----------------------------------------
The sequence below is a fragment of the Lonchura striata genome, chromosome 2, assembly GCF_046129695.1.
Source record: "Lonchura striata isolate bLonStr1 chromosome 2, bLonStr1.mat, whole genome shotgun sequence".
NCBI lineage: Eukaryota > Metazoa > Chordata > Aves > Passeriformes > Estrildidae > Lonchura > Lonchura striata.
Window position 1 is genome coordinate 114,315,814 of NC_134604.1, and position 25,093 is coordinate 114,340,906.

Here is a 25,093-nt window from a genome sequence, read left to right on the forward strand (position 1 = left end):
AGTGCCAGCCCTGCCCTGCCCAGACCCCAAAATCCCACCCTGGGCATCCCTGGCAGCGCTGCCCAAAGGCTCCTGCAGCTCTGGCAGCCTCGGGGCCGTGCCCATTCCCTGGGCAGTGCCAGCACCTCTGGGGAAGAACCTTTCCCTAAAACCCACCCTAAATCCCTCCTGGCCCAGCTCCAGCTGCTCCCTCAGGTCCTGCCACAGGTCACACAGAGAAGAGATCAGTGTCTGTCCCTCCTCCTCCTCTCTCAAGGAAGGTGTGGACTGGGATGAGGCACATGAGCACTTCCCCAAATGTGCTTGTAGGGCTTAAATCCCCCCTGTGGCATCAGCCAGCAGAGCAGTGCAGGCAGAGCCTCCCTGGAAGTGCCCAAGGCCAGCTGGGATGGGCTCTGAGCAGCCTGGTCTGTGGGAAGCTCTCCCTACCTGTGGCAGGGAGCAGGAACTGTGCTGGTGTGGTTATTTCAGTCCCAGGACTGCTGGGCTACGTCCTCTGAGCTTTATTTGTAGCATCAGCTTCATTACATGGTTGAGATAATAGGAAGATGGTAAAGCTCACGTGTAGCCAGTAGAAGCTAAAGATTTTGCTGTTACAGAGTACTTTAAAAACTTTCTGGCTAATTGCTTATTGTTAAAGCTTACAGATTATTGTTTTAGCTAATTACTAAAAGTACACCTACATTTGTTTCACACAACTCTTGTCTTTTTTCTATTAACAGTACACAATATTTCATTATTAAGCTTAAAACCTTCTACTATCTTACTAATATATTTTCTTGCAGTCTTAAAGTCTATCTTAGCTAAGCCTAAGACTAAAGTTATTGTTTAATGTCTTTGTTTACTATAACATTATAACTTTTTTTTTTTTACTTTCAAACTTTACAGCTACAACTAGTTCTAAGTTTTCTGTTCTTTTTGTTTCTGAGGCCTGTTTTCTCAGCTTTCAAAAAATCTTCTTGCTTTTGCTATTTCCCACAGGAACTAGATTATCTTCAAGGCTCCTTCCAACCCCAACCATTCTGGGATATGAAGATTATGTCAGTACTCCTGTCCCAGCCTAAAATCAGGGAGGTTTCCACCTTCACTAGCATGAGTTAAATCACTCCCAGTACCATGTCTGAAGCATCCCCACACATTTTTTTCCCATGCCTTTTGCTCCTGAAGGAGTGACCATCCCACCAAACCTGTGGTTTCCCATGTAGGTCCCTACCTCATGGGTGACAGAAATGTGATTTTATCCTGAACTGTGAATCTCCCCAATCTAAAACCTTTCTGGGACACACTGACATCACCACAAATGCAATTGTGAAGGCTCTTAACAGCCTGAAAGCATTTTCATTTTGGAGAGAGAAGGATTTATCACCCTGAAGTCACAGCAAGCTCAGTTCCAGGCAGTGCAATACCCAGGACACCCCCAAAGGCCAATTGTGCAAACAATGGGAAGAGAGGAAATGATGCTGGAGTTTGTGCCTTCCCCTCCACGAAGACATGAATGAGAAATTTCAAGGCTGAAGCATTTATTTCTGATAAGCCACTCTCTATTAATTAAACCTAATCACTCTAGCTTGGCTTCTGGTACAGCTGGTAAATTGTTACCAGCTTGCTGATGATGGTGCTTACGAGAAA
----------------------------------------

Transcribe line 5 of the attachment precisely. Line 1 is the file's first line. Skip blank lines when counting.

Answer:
Here is a 25,093-nt window from a genome sequence, read left to right on the forward strand (position 1 = left end):